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  • Writer's pictureKirk Harris


Fall is the best time to get rid of weeds.

They’re out there, beginning to make their annual appearance even though you cannot see them.

They are not plainly visible until spring when it will be too late to eradicate them. But if one looks closely, they can be seen in the fall. “They” are weeds just waiting for spring’s arrival to emerge in lawns, adding their undesirable color and texture. Fall is the ideal time to control many lawn weeds.

Broadleaf weeds, such as dandelions, henbit and chickweed, all germinate in the cool, moist periods of September and October. They overwinter as small plants no larger than a quarter.

Arrival of warm spring weather promotes the weeds’ rapid growth and flowering. Once plants reach the flowering stage, they are practically impossible to control. The advantage of fall control is the small seedlings are not well-established. This is the stage at which control methods are most effective.

There are several products on the market that are effective for control of these fall-germinating weeds. They are available in both granular and liquid formulations. 2,4-D , or Quinclorac are the best active ingredients for weed control. Both are effective, but each has some advantages and disadvantages.

Liquid Pre emergent herbicides normally are more effective than granular products. Lawns should not be mowed for several days before and after the application to allow maximum uptake and translocation of the herbicide. Timing is important. It is best if there is not rainfall or water applied for at least 24 hours after the application.

Granular pre emergent herbicides often come mixed with fertilizer, which can be convenient. If using a combination product, adjust fall fertilization schedules accordingly. The grass should be wet when applying a granular herbicide. This dampness causes the granular herbicide to stick to the foliage for maximum absorption.

It is best to apply the product in the early morning when dew is present or after a rain. When liquids are used, there should be no additional moisture on the lawn for at least 24 hours after the application.

Fall planted grass seed should not be treated with an herbicide until the new grass seedlings have been mowed two or three times, depending on what product was applied. Instructions on labels need to be carefully read to determine proper application times for newly seeded lawns.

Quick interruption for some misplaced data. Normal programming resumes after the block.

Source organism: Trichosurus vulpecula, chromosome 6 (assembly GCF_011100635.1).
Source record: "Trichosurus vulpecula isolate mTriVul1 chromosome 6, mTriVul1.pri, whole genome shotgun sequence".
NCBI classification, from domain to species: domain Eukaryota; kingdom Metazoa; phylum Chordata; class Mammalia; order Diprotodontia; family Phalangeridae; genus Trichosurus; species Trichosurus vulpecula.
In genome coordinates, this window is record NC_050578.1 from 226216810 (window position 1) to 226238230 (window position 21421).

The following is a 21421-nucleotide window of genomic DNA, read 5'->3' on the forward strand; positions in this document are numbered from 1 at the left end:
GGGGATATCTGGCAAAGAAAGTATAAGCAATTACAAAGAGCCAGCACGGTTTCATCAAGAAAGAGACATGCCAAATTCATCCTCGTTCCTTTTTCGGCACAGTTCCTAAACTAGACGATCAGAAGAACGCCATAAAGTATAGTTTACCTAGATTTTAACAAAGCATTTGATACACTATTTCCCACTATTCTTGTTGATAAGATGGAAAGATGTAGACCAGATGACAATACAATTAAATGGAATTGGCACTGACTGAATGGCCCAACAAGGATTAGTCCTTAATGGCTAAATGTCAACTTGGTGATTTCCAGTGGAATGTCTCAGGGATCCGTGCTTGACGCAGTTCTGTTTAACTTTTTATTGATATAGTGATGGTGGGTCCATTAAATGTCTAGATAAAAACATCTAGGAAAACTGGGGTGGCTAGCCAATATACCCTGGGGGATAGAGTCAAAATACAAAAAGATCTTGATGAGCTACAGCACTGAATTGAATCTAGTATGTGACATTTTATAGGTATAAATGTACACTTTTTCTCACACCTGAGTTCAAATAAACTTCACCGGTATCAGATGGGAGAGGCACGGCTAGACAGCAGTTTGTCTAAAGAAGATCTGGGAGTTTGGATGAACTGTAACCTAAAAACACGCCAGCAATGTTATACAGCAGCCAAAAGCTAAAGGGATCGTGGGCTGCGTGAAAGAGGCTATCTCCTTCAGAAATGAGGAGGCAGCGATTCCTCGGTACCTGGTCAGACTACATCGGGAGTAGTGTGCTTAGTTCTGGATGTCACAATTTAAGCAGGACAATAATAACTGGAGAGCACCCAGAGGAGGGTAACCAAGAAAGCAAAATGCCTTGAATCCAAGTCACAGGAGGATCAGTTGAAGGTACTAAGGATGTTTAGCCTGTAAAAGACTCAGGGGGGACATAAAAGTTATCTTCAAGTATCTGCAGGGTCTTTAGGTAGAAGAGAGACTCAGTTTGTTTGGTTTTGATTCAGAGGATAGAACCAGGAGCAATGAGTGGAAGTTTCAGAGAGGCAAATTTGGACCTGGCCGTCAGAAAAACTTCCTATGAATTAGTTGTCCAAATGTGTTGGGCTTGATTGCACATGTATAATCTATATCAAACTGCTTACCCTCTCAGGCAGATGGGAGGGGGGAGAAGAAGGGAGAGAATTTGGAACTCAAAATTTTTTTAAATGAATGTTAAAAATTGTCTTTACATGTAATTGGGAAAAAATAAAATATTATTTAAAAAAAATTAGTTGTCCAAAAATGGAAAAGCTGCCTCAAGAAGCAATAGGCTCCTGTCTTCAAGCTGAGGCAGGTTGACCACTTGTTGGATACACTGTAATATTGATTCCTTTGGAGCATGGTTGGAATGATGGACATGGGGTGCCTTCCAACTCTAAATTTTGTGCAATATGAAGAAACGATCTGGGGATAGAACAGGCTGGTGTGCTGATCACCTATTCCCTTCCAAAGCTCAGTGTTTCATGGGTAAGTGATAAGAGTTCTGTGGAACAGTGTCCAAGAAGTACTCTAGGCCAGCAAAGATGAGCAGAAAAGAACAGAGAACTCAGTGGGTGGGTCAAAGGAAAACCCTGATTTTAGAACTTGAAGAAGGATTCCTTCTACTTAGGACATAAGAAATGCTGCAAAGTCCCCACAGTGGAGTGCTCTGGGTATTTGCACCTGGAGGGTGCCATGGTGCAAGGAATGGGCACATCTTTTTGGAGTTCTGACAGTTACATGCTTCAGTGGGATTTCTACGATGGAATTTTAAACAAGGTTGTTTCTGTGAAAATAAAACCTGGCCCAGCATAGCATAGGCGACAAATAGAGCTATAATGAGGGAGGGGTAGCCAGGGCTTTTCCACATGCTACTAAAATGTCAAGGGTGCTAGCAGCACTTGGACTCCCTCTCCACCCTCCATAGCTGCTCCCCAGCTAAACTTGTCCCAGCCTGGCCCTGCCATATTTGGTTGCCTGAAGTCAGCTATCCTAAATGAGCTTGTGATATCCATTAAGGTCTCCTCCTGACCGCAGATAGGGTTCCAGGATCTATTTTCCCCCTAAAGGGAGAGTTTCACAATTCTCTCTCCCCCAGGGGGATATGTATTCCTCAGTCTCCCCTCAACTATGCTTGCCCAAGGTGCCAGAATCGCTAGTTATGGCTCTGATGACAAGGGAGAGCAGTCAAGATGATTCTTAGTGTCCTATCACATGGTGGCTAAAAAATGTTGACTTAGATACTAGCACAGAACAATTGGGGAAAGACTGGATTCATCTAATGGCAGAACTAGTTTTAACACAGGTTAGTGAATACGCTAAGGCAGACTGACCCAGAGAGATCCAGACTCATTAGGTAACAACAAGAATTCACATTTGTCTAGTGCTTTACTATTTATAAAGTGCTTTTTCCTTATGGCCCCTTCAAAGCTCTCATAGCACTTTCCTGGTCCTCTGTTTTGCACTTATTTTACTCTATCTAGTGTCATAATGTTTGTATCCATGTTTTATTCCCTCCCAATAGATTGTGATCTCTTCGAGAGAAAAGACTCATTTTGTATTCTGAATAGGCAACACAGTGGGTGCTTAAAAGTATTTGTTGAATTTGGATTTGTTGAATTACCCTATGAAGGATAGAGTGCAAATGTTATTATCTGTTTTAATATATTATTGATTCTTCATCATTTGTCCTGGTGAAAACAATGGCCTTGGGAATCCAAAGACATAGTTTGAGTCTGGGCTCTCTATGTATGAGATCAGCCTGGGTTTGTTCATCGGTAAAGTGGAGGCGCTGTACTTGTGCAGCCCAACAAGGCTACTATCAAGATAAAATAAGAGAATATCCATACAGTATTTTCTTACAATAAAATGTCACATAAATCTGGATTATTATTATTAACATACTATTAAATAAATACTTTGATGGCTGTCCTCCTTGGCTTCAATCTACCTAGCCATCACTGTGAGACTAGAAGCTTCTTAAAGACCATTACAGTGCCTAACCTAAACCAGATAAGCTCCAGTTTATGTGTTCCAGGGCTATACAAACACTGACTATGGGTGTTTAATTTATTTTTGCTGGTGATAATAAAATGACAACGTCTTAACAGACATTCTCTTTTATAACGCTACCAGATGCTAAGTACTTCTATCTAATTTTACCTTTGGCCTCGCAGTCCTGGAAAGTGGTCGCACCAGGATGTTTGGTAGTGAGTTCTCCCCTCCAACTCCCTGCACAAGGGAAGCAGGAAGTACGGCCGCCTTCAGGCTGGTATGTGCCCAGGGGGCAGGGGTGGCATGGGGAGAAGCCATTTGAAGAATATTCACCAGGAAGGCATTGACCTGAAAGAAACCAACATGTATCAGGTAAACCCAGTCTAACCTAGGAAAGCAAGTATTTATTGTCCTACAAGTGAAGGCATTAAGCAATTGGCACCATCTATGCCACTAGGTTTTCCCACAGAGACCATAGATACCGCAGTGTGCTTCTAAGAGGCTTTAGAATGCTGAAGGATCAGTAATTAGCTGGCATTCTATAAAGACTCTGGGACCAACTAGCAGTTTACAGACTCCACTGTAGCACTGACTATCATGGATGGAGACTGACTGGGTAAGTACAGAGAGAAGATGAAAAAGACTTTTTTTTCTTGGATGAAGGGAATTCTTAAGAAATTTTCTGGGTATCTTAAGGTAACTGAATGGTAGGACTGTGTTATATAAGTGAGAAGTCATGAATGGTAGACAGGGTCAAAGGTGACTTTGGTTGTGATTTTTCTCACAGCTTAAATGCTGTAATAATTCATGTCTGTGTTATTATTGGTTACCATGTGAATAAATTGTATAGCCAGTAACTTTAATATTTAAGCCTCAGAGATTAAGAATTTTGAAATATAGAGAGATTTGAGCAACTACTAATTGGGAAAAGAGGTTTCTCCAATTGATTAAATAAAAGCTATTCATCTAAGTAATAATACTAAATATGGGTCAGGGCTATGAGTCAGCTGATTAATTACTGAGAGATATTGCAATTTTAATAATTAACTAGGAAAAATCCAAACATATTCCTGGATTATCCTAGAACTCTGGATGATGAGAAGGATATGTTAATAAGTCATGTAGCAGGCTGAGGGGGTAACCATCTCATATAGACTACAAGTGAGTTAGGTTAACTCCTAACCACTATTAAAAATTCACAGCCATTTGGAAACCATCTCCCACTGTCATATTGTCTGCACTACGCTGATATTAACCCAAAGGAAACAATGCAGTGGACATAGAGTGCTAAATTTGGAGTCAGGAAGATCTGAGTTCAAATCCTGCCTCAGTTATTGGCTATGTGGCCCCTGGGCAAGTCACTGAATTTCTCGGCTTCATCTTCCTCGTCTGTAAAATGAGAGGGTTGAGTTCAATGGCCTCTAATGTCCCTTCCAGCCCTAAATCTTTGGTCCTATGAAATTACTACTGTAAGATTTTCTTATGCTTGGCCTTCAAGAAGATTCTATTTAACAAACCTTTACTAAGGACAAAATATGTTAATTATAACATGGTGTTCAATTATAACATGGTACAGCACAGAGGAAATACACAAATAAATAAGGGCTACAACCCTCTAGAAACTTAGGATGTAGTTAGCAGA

Another advantage of applying herbicide treatments in the fall rather than spring is there will be less damage to non-target plants. Warm spring temperatures, winds and succulent plant growth can create problems for trees, shrubs and flowers often damaged by the herbicide drift.

Cooler fall temperatures and the dormant state of most plants greatly reduce this problem.

In the spring, the lawn should be relatively weed-free without undesirable bright yellow dandelions, purple henbit and lime-green chickweed. With properly timed weed control, the lawn will be a carpet of dark green, a proud site for the homeowner.


Crabgrass (Watergrass, Barnyard grass) is an annual grass that germinates and grows in the heat of the summer when water is prevalent, and usually when the ground has been disturbed. It is most common germinating after sod has been installed and is being watered heavily. It is very aggressive, and looks as though it will take over your whole yard. It is an annual grass, and will die after the first frost.



Controlling Crabgrass Type weeds is best handled with a pre-emergent application of Quinclorac, Prodiemine, Dimension or the equivalent before soil temperatures reach 60 degrees. Post emergent is questionable if successful control can be attained. Quinclorac has been found successful if applied before crabgrass plant gets too large. Drive is a post emergent that will kill crabgrass but will not make it disintegrate.

When installing sod use a pre emergent fertilizer on top of the newly installed sod and these annual grasses will not be a problem. Prevention is always the best medicine.

Leaving Gaps during installation

Leaving gaps during installation will increase the chances that weeds will germinate and grow in a newly installed lawn

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